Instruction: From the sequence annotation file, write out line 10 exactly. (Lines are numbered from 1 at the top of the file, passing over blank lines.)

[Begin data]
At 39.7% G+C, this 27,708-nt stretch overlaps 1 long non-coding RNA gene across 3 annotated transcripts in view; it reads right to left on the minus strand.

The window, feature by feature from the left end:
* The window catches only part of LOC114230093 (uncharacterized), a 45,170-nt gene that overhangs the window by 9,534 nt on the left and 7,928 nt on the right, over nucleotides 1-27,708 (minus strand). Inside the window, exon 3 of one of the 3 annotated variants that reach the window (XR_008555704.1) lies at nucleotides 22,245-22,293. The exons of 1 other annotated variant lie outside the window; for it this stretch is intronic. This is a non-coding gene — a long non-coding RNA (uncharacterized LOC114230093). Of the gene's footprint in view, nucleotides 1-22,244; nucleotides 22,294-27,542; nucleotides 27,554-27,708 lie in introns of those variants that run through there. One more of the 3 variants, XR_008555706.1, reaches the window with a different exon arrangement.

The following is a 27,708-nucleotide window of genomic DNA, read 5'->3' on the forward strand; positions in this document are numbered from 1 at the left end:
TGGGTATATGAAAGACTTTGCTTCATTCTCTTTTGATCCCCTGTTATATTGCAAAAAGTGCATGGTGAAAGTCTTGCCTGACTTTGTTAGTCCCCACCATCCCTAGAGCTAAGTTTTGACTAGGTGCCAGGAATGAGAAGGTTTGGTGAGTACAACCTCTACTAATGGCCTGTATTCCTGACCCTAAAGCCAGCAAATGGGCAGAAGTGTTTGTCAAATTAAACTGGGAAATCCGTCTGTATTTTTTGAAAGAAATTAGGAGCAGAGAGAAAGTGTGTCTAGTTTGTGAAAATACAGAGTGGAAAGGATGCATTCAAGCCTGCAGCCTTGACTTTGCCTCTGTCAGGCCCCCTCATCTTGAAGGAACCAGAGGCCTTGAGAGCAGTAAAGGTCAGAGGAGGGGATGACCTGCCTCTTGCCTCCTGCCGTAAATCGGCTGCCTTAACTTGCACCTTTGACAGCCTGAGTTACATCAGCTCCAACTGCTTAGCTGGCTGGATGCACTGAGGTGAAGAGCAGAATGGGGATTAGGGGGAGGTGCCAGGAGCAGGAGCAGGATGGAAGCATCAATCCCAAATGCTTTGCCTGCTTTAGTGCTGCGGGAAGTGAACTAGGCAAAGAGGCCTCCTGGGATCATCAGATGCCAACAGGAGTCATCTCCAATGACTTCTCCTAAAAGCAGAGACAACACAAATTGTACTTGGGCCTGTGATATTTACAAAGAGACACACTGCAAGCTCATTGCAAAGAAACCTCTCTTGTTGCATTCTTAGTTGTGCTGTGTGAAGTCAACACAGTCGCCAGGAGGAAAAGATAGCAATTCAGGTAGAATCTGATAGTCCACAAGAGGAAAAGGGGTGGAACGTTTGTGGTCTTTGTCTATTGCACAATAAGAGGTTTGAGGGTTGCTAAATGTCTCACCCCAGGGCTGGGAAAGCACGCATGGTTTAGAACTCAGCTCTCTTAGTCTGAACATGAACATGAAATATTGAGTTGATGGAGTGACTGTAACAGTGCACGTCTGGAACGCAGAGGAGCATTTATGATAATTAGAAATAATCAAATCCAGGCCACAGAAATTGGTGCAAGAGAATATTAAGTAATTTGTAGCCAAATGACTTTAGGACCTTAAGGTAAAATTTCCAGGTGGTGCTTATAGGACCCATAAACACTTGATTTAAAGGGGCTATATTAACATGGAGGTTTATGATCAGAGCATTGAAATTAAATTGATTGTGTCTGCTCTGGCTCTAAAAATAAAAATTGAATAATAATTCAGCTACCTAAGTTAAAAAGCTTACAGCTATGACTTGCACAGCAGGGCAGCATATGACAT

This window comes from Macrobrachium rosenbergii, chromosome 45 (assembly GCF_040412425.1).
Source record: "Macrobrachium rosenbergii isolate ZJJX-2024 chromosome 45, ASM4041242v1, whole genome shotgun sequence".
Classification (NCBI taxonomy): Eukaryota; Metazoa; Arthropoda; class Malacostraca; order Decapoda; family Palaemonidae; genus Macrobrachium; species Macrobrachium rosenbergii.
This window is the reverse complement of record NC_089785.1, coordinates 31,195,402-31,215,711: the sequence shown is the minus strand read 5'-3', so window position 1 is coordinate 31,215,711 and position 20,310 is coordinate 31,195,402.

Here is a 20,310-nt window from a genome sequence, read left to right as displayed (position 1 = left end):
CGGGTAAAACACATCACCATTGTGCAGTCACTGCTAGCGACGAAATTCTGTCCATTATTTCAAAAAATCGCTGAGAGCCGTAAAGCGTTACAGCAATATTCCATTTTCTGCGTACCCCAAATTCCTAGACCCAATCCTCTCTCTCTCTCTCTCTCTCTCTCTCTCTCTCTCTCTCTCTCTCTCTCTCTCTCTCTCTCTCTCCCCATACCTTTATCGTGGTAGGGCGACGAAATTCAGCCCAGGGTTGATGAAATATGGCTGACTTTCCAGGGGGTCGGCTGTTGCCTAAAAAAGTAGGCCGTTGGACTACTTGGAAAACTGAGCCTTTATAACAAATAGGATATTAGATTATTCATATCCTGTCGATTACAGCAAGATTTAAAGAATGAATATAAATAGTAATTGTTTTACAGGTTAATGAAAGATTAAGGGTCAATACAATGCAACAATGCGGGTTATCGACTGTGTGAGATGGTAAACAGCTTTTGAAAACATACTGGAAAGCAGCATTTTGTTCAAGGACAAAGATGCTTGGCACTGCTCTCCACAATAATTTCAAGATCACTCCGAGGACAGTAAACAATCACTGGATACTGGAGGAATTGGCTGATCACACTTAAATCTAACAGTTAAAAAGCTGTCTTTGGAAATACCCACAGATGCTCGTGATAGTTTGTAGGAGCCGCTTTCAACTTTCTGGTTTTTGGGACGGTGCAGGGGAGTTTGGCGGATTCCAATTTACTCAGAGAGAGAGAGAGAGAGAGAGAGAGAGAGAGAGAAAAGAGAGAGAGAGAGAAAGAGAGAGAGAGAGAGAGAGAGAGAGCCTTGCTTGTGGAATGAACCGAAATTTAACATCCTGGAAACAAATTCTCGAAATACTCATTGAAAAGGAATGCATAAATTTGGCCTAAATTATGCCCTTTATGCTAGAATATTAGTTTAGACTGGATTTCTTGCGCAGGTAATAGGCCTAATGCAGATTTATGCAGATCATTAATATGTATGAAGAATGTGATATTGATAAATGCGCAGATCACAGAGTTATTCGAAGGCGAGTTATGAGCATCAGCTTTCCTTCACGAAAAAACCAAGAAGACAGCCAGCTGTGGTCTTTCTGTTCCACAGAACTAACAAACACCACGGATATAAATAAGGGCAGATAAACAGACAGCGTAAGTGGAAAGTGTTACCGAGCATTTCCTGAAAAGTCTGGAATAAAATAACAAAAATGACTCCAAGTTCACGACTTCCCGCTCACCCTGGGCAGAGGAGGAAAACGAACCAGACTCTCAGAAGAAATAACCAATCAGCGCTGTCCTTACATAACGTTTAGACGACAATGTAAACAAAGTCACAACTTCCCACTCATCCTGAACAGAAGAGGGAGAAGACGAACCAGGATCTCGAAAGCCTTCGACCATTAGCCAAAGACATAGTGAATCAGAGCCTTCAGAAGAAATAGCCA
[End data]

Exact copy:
Here is a 20,310-nt window from a genome sequence, read left to right as displayed (position 1 = left end):